Elective classes suffer, get innovative online

Media Arts students are just one of over two dozen electives currently being delivered via distance learning.

Photo by Renee Demars Dehn

Media Arts students are just one of over two dozen electives currently being delivered via distance learning.

Elective classes are all about hands-on, engaging and fun activities that offer personalized life skills that you couldn’t typically get from your Advanced Algebra class. Elective classes can look like playing basketball in Rec Sports, making a digital artwork on photoshop in Media Arts or playing the clarinet in Band. But with the recent change to online distance learning, how do these interactive classes work on the computer?

Distance learning has brought many challenges, and elective teachers have arguably had to adapt more to this new style of learning than core subject area teachers. What used to be playing basketball, volleyball and soccer in the gym is now keeping an activity log document of 60 minutes of exercise each class. For band classes, students would typically play songs collectively with their classmates and be conducted by the teacher, but now students are assigned music to record and send to the teacher through Smartmusic. Art classes now consist of projects being assigned every week or so, and students taking pictures of their art, along with the addition of presentations and more art history projects. 

Because of all the changes being brought to elective classes, it can feel like the content of the courses has been minimized and reduced. Elective classes are all about interactive work, and the classes being taken at home alone can seem like a major let down. Even so, elective teachers are thinking of creative ways to teach the courses online and give students resources to be engaged.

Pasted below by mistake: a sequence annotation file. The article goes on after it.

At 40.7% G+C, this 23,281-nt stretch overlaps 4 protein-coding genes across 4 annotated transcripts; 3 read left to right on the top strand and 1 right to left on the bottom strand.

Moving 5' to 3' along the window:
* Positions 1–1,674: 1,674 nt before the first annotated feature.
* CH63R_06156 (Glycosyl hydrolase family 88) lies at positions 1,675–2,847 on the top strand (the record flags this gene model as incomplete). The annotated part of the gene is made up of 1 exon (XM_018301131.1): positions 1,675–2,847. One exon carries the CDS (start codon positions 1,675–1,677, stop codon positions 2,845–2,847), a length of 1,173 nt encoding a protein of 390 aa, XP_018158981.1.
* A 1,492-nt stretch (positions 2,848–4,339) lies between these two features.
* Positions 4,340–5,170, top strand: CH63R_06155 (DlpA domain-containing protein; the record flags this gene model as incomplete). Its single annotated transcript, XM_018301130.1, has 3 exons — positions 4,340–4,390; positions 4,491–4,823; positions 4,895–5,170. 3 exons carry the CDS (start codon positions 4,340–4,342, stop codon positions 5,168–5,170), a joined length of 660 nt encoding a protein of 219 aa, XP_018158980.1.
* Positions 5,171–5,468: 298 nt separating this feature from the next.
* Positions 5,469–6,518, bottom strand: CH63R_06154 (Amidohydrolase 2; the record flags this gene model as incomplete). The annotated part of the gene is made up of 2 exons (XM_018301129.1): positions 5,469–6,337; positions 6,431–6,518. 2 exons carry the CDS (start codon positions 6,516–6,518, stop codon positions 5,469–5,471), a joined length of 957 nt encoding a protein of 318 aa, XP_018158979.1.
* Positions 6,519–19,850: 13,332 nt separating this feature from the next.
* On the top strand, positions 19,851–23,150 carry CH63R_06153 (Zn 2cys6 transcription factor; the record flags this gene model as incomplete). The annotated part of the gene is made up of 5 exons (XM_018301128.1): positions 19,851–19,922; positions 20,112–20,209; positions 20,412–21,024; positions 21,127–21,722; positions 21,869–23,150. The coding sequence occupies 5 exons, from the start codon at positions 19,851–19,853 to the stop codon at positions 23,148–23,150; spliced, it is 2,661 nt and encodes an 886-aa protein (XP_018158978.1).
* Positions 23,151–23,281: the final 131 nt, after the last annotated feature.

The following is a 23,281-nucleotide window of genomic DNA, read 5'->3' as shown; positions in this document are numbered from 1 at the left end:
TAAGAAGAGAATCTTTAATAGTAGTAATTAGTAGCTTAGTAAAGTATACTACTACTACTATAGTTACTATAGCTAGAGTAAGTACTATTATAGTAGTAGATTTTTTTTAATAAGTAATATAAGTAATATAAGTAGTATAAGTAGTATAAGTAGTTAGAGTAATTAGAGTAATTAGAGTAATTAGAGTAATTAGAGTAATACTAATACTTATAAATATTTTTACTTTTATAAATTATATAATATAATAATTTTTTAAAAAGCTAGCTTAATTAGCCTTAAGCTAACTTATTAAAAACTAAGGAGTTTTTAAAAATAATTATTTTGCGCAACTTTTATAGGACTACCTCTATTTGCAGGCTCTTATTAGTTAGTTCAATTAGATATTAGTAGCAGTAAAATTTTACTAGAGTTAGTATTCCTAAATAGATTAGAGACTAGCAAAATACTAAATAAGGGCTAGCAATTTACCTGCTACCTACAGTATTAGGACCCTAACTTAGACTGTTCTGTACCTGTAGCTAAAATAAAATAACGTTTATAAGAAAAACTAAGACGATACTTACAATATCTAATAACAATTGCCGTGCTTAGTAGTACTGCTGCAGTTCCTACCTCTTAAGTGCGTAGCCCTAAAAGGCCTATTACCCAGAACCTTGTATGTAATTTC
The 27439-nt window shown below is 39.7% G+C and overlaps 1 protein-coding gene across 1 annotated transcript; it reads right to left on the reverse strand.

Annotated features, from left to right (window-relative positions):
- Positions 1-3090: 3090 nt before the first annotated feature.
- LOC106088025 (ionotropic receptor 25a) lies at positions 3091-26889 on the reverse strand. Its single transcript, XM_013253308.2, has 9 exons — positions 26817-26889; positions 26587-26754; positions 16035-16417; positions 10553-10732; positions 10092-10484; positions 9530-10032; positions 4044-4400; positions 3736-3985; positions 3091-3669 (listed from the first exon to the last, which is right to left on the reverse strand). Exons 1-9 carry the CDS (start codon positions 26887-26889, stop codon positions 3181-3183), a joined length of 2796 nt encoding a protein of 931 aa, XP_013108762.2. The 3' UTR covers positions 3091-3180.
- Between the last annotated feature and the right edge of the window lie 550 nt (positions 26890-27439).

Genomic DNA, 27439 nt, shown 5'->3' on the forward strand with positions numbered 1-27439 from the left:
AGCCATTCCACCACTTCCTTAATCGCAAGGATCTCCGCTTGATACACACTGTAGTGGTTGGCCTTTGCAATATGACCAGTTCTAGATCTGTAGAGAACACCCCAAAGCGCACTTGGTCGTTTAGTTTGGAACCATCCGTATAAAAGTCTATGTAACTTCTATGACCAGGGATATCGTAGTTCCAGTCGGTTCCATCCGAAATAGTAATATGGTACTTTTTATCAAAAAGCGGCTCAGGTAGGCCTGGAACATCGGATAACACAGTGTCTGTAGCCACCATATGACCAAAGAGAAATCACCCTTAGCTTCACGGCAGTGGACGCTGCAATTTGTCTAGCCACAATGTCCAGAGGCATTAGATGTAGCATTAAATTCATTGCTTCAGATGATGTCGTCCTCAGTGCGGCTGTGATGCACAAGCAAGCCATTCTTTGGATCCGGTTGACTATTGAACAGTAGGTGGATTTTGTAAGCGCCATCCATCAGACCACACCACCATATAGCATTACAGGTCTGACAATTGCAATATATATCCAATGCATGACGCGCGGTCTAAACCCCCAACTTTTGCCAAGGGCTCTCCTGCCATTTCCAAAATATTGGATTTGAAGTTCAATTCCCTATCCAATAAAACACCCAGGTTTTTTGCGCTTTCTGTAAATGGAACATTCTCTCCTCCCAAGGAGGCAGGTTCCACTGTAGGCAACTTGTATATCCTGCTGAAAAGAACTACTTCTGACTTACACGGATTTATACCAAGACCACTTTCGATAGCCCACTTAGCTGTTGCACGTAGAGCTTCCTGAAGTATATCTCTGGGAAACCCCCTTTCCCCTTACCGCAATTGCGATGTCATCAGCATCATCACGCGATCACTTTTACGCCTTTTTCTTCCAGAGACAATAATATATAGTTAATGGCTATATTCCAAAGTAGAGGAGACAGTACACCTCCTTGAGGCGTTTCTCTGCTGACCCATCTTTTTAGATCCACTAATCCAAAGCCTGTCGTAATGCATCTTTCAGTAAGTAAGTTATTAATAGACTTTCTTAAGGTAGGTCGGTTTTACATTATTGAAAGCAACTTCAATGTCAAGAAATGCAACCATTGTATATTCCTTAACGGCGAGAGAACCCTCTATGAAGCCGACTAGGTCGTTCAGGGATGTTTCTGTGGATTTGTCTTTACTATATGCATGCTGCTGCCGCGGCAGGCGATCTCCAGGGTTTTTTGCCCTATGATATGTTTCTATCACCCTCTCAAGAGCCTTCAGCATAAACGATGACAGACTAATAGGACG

“Distance learning has been very challenging for me while teaching both physical education and health,” physical education and health teacher Mr. Darin Luehrs said. “With physical education classes focused on activity/fitness, it was challenging trying to develop tasks/activities for students to do on their own at home and keep social distancing, access to technology and access to equipment in mind.  It proved even more challenging to really determine how to accurately assess what students are actually doing without having the use of things like heart rate monitors or certain fitness-tracking apps one could have on a phone.”

While Columbia Heights High School teachers have done arguably all they can to retain the content and engagement of their courses, some students still feel overwhelmed and underenthused about the classwork that is getting posted.

“Even though we’re being taught the same material in elective classes now, it seems like the classes are a bit more work now during distance learning,” Tenzin Dolkar (11) said. “They’re also not as fun as in school because you’re not actually in class participating.”

Overall, most can agree that quarantine takes away from some of the fun and engaging aspects of these elective classes. Taking your gym and cooking class on the computer isn’t the most ideal situation, but throughout these tough circumstances, elective teachers are trying their best to give students as much of the content and experience from these classes that they can provide. This time of isolation can be hard for some students to stay engaged and participate in any class, not only electives.

However, this new way of learning can give a newfound appreciation for these classes. Online school means implementing the course work in your daily personal lives. That means students are drawing more at home, building new things and maybe adding more physical activity to their daily routine.